Roast Turkey – Need to Know

This information is adapted from Julia Child’s book From Julia Child’s Kitchen. Another good source of turkey basics is the National Turkey Federation.

Buying the turkey (and thawing it if it’s frozen):

Buy your turkey from a meat market or grocer who is serious about providing high-quality food. If possible, buy a fresh (unfrozen), organically-raised turkey with no added brine, water, butter, etc. Read the label, because sometimes turkeys are injected with stuff to plump them up.

Frozen turkeys are okay too, but you must defrost them completely in the refrigerator before cooking (this takes a minimum of 3-4 days to accomplish). If the price on the frozen turkey is really low, it’s probably last year’s bird that’s been stored for a year – don’t buy this. To defrost a frozen turkey, leave it in its wrapper in the refrigerator until it’s fully thawed. Then unwrap it and pull out the package of giblets in the cavity. If they’re still frozen, so is part of the turkey. You can finish thawing at room temperature or in the refrigerator. Don’t leave it at room temperature for more than a couple of hours. An alternative way to thaw the turkey is to put it, still wrapped, in a sinkful of water. It will take at least 12 hours to thaw. (It’s safer to do it in the refrigerator.) Frozen turkeys spoil more rapidly than fresh ones, so you have to be ready to roast it within a day or so of thawing.

Stuffing or not?

An unstuffed turkey is easy to prepare for roasting and can be prepared for roasting the day ahead. The bird will cook faster, the breast will be juicier because it is less likely to overcook, and a handful of aromatic vegetables trussed inside the cavity will flavor the meat nicely. Julia Child likes to do the stuffing separately, but I think the stuffing tastes so much better if it’s been cooked in the bird, so I always stuff. She bakes the stuffing in a covered casserole in a pan of water and bastes it with the roasting juices.

The Steps to Turkey and a Timetable

4 days before roasting:

    1. Thaw the turkey if it is frozen. See above.

The day before roasting:

    2. Make a Turkey Stock from the giblets (if you are using a frozen turkey, it will need to be thawed first). This will take 2-4 hours. Do this the day before you cook the turkey.
    3. Make the stuffing. Prepare the chopped vegetables and herbs and the dry ingredients the day before. This entails making a loaf of coarse-grained non-sweet bread (you can buy this) and a recipe of a coarse-grained, non-sweet Cornbread. (Don’t use a box mix or buy pre-baked cornbread at the grocer – these will be sweet. Making cornbread from scratch is really easy – you can do it.) If you are a bread baker, you’ll have a recipe. If you are not, buy a rustic loaf. I prefer white bread, but a whole grain bread is fine. Be careful that your bread isn’t sweet – most commercial whole grain breads seem to be. Making bread takes 3-4 hours. Making the cornbread takes about an hour or so.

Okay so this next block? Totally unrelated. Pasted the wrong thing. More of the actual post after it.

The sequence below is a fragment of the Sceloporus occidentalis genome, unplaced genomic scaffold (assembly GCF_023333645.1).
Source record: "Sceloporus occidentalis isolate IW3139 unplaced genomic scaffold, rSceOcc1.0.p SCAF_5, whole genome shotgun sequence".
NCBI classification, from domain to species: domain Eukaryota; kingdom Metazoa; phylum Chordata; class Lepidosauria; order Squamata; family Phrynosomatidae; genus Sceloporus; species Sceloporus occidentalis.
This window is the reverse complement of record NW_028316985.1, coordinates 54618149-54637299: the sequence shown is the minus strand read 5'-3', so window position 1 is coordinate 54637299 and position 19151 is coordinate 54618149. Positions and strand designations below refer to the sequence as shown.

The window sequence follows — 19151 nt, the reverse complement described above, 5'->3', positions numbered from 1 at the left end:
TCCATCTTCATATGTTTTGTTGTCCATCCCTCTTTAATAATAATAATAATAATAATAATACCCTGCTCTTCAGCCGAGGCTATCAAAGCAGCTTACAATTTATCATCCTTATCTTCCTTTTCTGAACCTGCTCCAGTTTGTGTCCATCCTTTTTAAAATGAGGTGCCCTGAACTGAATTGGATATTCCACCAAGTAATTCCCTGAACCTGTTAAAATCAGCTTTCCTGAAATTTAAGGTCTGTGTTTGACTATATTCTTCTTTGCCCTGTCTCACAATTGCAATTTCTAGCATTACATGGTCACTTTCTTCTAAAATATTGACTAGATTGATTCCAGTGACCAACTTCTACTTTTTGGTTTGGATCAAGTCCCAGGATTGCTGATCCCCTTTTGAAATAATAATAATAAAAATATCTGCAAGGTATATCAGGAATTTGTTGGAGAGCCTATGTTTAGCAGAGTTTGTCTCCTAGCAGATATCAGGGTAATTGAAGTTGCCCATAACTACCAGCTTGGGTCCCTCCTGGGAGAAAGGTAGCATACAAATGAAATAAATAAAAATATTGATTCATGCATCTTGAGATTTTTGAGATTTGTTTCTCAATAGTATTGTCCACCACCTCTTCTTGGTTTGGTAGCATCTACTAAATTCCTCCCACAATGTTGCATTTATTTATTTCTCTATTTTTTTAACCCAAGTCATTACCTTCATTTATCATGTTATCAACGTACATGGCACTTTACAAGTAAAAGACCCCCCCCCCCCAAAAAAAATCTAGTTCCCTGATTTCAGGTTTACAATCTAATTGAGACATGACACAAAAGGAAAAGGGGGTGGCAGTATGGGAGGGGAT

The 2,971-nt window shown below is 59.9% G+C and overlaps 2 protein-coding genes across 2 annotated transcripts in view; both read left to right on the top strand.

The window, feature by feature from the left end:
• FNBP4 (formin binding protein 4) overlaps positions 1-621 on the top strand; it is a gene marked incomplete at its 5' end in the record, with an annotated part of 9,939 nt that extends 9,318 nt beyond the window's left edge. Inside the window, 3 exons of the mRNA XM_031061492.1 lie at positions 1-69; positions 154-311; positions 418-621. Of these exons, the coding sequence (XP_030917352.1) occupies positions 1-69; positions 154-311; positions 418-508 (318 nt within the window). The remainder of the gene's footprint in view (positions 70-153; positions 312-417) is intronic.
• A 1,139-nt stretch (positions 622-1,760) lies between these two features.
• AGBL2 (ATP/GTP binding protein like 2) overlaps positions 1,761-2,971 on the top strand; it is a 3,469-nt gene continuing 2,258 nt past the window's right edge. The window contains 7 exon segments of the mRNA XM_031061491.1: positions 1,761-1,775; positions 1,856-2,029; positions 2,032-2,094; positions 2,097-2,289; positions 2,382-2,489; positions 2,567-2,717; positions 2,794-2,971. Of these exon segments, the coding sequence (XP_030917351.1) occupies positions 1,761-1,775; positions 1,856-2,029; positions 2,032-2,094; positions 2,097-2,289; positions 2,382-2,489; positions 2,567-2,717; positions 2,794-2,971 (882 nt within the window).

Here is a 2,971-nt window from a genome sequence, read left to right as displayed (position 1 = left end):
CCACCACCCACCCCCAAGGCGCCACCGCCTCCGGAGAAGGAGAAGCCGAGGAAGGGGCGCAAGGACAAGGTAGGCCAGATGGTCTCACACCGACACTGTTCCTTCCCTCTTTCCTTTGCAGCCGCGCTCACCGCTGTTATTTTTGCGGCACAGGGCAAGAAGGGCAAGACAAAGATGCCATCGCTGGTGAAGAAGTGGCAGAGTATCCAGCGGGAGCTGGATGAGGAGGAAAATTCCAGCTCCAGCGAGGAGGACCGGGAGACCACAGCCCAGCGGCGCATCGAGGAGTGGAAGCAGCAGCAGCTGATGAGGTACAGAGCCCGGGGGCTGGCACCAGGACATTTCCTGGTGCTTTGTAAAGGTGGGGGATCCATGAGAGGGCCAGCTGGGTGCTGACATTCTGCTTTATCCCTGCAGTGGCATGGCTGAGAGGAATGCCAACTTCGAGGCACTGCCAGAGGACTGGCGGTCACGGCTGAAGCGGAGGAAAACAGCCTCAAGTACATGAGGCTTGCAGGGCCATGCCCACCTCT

On the day you’re roasting and serving:

    4. Prepare the turkey.
    5. Roast the turkey. See below for a timetable.
    6. Make the gravy while the turkey rests out of the oven.

Roasting Timetable (charts from the National Turkey Federation)

For unstuffed, moderately chilled turkeys roasted at 325 degrees

8-12 lbs: 2-3/4 to 3 hours
12-14 lbs: 3 to 3-3/4 hours
14-18 lbs: 3-3/4 to 4-1/4 hours
18-20 lbs: 4-1/4 to 4-1/2 hours
20-24 lbs: 4-1/2 to 5 hrs

For stuffed, moderately chilled turkeys roasted at 325 degrees

8-12 lbs: 3 to 3-1/2 hours
12-14 lbs: 3-1/2 to 4 hours
14-18 lbs: 4 to 4-1/2 hours
18-20 lbs: 4-1/4 to 4-3/4 hours
20-24 lbs: 4-3/42 to 5-1/4 hrs

Add a buffer of 20-30 minutes to the times on the timetable plus 20-30 minutes for the turkey to rest out of the oven before carving.

If you have a meat thermometer, you can use it to fine-tune the cooking times. Remove the turkey from the oven when the breast meat registers 170 degrees and/or the thigh meat registers 180 degrees. The turkey is done when the legs can be wiggled in their sockets.

Comments are closed.